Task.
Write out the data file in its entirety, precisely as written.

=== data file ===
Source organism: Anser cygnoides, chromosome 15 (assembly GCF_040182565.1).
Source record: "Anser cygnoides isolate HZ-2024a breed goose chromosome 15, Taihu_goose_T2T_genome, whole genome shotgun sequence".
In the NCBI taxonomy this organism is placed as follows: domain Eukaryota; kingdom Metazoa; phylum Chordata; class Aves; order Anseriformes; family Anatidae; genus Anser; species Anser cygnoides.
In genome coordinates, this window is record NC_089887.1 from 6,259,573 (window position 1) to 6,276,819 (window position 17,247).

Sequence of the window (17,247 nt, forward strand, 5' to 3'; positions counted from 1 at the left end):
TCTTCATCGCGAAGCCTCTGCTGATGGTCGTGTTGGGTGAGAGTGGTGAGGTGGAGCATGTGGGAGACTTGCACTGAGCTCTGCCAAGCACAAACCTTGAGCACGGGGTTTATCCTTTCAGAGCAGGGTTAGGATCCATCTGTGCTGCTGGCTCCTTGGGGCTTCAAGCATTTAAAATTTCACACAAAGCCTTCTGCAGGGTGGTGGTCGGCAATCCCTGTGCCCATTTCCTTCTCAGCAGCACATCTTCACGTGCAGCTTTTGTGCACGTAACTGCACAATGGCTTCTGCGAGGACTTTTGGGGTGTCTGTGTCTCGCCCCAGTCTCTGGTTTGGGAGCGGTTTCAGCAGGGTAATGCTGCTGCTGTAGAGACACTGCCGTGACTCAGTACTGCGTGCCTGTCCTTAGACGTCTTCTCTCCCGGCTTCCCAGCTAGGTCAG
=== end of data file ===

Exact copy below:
Source organism: Anser cygnoides, chromosome 15 (assembly GCF_040182565.1).
Source record: "Anser cygnoides isolate HZ-2024a breed goose chromosome 15, Taihu_goose_T2T_genome, whole genome shotgun sequence".
In the NCBI taxonomy this organism is placed as follows: domain Eukaryota; kingdom Metazoa; phylum Chordata; class Aves; order Anseriformes; family Anatidae; genus Anser; species Anser cygnoides.
In genome coordinates, this window is record NC_089887.1 from 6,259,573 (window position 1) to 6,276,819 (window position 17,247).

Sequence of the window (17,247 nt, forward strand, 5' to 3'; positions counted from 1 at the left end):
TCTTCATCGCGAAGCCTCTGCTGATGGTCGTGTTGGGTGAGAGTGGTGAGGTGGAGCATGTGGGAGACTTGCACTGAGCTCTGCCAAGCACAAACCTTGAGCACGGGGTTTATCCTTTCAGAGCAGGGTTAGGATCCATCTGTGCTGCTGGCTCCTTGGGGCTTCAAGCATTTAAAATTTCACACAAAGCCTTCTGCAGGGTGGTGGTCGGCAATCCCTGTGCCCATTTCCTTCTCAGCAGCACATCTTCACGTGCAGCTTTTGTGCACGTAACTGCACAATGGCTTCTGCGAGGACTTTTGGGGTGTCTGTGTCTCGCCCCAGTCTCTGGTTTGGGAGCGGTTTCAGCAGGGTAATGCTGCTGCTGTAGAGACACTGCCGTGACTCAGTACTGCGTGCCTGTCCTTAGACGTCTTCTCTCCCGGCTTCCCAGCTAGGTCAG